YouGov, the London-listed polling and market research company, has diversified its offering in recent months, in a (successful) effort to generate more revenues. It is now focusing less on traditional market research activities, and more on “real-time data analytics” — ie data that is served up in some kind of intelligible and useful format as soon as it is generated. 

Over at FT sister publication the Investors Chronicle recently, Alex Hamer spoke to YouGov chief executive Stephan Shakespeare about this strategy shift, and specifically about the company’s new “YouGov Direct” division. This, the company says, “empowers consumers with greater control of their data and creates the opportunity for them to obtain fair value from its use”.

Or, to put it another way, here’s Shakespeare (from Alex’s piece):

It lets you do things that would be creepy, if it wasn’t for the fact that actually the person selling it is wanting to do that.

Sounds great, doesn’t it? Well as you’d expect, like all great new things, YouGov Direct also happens to be blockchain-flavoured. “But Y tho?” we hear you ask, in exasperated unison.

From the company’s website:

We used blockchain technology to support YouGov Direct because it helps to tackle many of the challenges we see in the audience data market. It turns permission (or consent) into a verifiable audit trail of transactions that can be referenced by businesses to provide GDPR assurance and creates complete transparency of data use from data subject (consumer) to data user (advertiser).

But, we’re confused. We thought the whole point of a blockchain was immutability? How could data held in perpetuity on a decentralised blockchain possibly be GDPR-compliant, given that one of the key elements of the new(ish) EU regulation is the right to be forgotten? (Indeed, we have written about this precise problem before.) 

Alex didn’t publish any of the stuff Shakespeare said about the blockchain element of YouGov Direct (he didn’t say tell us this, but we think it might have been because it didn’t make much sense), though he did give us his notes. On the GDPR stuff, Shakespeare said: 

[YouGov Direct] embraces GDPR, because it doesn’t just say ‘hey, using this data is compliant’, it says ‘this has actually transferred control of the data to the panellists’. They put the data in, they say that it’s available to be bought, when it’s used to target them and then they’re paid for the use of the data, and then that they get a receipt for the use of it, so they can see exactly who has used the data for what, and 999 times out of 1,000 they’re not going to be interested in that, but the point is it’s all recorded, it’s all visible all the time, which means everybody is accountable, and if something were to go wrong, you could see where it went wrong, why it went wrong, who did it, and so on.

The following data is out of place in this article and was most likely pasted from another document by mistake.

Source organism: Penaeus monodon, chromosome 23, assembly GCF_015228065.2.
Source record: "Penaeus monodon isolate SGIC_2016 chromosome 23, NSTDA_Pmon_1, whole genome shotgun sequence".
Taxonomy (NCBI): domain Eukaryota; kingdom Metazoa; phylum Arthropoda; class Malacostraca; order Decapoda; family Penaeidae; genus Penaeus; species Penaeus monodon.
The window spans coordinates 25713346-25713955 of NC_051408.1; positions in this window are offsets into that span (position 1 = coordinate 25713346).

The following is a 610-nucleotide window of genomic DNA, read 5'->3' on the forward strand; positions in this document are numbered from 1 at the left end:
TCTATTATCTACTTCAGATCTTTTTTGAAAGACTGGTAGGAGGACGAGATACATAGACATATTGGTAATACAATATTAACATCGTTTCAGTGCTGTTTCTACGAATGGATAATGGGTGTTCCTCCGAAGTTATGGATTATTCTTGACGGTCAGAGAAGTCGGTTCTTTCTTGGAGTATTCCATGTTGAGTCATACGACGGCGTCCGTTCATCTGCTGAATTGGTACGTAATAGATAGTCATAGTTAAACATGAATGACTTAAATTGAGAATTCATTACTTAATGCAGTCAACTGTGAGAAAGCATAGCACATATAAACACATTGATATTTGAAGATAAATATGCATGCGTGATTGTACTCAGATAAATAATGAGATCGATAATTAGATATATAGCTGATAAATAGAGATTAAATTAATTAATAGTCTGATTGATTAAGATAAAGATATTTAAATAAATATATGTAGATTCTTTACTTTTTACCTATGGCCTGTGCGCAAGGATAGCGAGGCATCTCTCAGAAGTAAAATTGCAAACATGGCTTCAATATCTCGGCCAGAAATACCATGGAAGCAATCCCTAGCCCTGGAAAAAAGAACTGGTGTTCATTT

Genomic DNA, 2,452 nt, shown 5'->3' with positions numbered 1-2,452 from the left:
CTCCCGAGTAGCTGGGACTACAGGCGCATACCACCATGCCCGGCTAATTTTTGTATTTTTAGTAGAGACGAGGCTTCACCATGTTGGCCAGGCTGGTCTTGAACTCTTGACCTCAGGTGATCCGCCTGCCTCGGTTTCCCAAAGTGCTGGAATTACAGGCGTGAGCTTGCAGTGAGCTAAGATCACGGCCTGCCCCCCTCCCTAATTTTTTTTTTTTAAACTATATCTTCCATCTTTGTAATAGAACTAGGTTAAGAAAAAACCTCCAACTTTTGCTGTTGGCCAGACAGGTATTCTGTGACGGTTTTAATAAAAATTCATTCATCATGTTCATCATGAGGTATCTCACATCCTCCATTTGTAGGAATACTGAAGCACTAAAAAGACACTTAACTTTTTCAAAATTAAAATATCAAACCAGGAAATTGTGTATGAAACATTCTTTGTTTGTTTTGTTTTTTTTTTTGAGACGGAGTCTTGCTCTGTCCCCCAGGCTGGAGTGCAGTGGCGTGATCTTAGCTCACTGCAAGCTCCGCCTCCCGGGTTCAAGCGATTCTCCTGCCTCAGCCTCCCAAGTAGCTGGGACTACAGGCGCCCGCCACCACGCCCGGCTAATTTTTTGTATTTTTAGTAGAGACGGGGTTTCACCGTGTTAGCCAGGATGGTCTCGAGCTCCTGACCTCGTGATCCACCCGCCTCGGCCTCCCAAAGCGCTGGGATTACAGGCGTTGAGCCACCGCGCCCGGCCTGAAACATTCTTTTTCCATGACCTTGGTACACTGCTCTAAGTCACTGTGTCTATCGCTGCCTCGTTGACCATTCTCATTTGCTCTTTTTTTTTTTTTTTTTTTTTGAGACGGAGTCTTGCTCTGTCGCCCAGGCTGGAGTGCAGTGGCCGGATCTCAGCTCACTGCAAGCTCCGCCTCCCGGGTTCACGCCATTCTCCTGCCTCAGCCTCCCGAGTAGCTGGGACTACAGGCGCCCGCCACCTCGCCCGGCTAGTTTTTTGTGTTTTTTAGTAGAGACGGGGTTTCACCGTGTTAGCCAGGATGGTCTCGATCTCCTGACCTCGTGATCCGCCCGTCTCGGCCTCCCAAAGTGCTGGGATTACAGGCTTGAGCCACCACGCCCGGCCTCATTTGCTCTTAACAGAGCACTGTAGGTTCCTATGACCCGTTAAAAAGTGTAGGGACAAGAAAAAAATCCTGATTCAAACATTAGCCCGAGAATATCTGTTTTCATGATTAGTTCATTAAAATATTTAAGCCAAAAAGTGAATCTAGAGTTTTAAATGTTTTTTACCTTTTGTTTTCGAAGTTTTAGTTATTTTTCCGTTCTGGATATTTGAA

But that doesn’t really add up. What about if someone doesn’t just want a receipt, and instead actually wants their data removed? How can it be once it’s on an immutable dream-ledger? Also, if you can see who has used your data, and for what, isn’t that someone else’s data? And also what about the bit about things going wrong? The only point of knowing something had gone wrong would be if you could do something about it, but surely you couldn’t, once it’s on a blockchain? 

Well maybe you could, because the YouGov Direct blockchain doesn’t appear to really be a blockchain. Alex put this to Shakespeare, saying that what he was in fact describing was an internal company system rather than a distributed ledger, at which point he was told (emphasis ours): 

It is a blockchain; it’s not a public blockchain. As we expand this, we’re going to do something some of us have done, which is to have three or five hosts that are like academic institutions or whatever that are trusted. If you actually distribute it to hundreds or thousands, it becomes highly inefficient. As you know there are still unsolved problems with bitcoin and so on. How you make it efficient as a system, it’s got a lot of friction in it, this is frictionless pretty much, and you get all the advantages, after all we’re not dealing with money, this isn’t a money system. What you want to do is know that this can’t be tampered with, and if you have five hosts for the data, and they’re all trusted institutions you’re going to trust it. 

All the advantages? The whole point of a blockchain is the idea that by having a distributed network of computers processing and recording data, it can’t be tampered with. The point is to “disintermediate trust”, to use the jargon. But YouGov aren’t doing that; in fact they’re doing the opposite — having “three or five hosts that are like academic institutions or whatever that are trusted”.

Academic institutions (“or whatever”) aren’t inherently more trustworthy than any other establishment (in fact sometimes, quite the opposite). Also, if you’re just going to use a few academic institutions to provide the “trust” element for your empowerment-via-selling-yourself platform, why do you need to do so via a blockchain? If these institutions can be trusted, there’s no need for a blockchain — the blockchain bit is meant to obviate the need for trust. If they can’t be trusted, then having them in control of the whole database seems like a bad idea. 

None of this makes any sense.

Related links:
Blockchain insiders tell us why we don’t need blockchain — FT Alphaville
Immutable ledgers meet European data protection — FT Alphaville 
YouGov benefits from real-time data — Investors Chronicle

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